The production of carbon-neutral jet fuel from sunlight and air may soon become a reality thanks to a new production plant designed by researchers at ETH Zurich. What is it and how does it work? What does this new development entail?
Air transport is one of the most enthusiastic energy sectors, especially of fossil origin. Therefore, in an increasingly interconnected and interdependent world, it will be important to find carbon-neutral alternatives for the industry to make the movement of goods and people sustainable.
This is undoubtedly one of the biggest energy challenges we will face in the next decade. However, the solution may be closer than we think. In fact, the idea has been brewing for more than two years at the Laboratory of Mechanics (ETHZ) at ETH Zurich, where a research team led by energy professor Aldo Steinfeld is working.
According to Steinfeld, "This plant successfully demonstrates the technical feasibility of the entire thermochemical process for converting sunlight and ambient air into direct fuels". And that is what the ETHZ scientists have developed: a plant capable of producing carbon-neutral liquid fuels from sunlight and air!
This plant successfully demonstrates the technical feasibility of the entire thermochemical process for converting sunlight and ambient air into direct fuels.
How does it work?
"CO2 and water are extracted directly from the ambient air and separated into their parts by solar energy to produce synthesis gas in the process, which is then converted into paraffin, methanol or other hydrocarbons," explains Steinfeld. "The system operates stably under real-world solar conditions and provides a unique platform for further research and development. The technology is now mature enough for use in industrial applications, so our next goal will be to bring this technology to industrial scale and be competitive in the market," he says.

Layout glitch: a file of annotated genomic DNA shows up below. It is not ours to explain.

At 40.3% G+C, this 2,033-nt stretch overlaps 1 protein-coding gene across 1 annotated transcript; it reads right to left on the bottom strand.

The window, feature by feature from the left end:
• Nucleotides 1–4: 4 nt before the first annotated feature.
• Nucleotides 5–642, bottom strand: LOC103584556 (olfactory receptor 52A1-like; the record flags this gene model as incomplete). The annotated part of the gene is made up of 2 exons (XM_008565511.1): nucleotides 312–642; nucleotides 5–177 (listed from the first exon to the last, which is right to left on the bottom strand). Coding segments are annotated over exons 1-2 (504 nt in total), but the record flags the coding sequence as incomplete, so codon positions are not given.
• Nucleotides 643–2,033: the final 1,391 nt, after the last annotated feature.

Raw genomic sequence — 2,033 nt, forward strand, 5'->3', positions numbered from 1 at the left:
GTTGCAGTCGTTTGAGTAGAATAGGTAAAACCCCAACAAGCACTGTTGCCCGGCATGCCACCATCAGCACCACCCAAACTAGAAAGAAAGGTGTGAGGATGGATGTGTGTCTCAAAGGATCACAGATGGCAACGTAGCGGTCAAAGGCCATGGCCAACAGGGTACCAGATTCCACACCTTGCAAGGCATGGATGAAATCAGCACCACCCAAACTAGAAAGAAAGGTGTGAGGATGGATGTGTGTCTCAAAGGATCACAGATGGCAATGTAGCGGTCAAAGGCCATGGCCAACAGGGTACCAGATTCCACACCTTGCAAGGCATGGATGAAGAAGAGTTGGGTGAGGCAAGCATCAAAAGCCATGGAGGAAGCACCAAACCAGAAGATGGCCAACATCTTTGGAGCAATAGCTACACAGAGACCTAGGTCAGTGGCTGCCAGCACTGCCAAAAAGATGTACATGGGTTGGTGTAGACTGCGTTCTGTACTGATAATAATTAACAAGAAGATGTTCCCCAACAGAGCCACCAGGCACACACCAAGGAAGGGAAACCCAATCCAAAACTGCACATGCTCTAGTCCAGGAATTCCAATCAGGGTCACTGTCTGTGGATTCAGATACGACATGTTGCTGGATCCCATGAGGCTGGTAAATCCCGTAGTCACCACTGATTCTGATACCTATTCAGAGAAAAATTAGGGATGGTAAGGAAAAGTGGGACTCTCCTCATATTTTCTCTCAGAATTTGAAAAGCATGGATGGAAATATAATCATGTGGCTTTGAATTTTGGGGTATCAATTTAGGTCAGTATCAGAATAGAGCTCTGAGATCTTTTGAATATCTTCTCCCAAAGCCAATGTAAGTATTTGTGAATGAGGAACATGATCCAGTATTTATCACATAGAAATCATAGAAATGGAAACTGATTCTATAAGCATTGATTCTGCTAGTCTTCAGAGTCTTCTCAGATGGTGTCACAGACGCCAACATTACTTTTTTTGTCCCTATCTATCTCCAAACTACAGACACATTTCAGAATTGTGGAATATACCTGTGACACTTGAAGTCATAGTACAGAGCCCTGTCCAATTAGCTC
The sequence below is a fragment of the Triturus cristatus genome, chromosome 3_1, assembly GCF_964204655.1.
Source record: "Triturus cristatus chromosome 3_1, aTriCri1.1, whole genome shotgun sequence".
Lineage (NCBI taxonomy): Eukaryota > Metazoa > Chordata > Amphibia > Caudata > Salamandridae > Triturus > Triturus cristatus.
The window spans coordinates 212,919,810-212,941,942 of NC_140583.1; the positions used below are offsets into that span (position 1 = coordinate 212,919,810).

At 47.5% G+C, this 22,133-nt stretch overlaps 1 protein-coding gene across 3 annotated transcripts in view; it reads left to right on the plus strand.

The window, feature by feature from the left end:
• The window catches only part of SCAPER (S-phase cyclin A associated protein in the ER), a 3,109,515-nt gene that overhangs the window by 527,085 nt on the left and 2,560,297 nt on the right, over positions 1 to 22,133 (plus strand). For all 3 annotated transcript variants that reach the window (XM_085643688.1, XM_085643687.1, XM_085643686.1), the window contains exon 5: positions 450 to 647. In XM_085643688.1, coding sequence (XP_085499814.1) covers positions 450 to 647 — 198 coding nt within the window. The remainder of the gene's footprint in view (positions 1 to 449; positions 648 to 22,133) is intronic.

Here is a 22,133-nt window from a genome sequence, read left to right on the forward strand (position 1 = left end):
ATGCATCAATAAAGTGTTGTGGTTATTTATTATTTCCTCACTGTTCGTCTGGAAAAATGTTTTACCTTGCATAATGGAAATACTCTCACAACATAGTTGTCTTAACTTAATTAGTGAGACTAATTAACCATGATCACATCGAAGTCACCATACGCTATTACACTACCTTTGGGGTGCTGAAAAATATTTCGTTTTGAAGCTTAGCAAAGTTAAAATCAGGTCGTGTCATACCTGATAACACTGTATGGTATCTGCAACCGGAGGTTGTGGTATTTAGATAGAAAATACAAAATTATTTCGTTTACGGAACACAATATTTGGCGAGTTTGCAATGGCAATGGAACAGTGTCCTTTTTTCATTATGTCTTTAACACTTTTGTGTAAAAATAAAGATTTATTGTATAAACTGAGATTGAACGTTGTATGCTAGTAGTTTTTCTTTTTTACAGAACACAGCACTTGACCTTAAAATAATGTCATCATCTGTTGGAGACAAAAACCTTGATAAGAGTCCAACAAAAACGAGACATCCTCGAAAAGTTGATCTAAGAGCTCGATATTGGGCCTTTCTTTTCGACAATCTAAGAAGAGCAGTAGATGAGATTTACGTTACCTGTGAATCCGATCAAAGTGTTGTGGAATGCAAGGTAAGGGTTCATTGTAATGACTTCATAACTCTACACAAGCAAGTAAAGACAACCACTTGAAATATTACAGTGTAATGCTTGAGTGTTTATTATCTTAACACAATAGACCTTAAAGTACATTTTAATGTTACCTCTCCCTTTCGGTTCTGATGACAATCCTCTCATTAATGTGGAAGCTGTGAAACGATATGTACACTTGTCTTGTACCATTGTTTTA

The desert, the ideal place
Another major advantage of producing this fuel is that desert areas with abundant solar energy are particularly suitable as production sites for this type of energy. "Unlike biofuels, whose potential is limited due to the scarcity of agricultural land, this technology would allow us to meet the global demand for jet fuel using less than 1% of the world's dry land, and it would not compete with food production for livestock or humans," explains Johan Lilliestam, research group leader at the Institute for Advanced Sustainability Studies.
A new jet fuel takes off
The scientists also outline the policy framework that would provide the incentives to expand production of what they call "solar paraffin". Among the main drawbacks the researchers believe they would encounter are the high initial investments to get the first large-scale plants up and running. "Solar fuels will need political support to ensure market entry," they say.
The challenge of sustainable aviation
In the Future of Aircraft Design blog, we discussed the effect of having a fleet of electric aircraft. However, the development of these more sustainable fuels and systems is a big step for the future of aviation. This is because the adoption of such fuels would accelerate progress towards a market with greater demand for sustainable flights.
"Existing EU support instruments - emissions trading and offsetting - are not sufficient to stimulate market demand for solar fuels," explains Lilliestam. "In this respect we propose the adoption of a European system of specific technology quotas for aviation fuel," he continues. "This would require airlines to purchase a specific share of their fuel from solar sources," he adds.
Now we just have to wait and see how this new technology is supported by various governments and adopted in the aviation industry. Thanks to solar paraffin, cheap and clean flights may be a viable option in the not too distant future.
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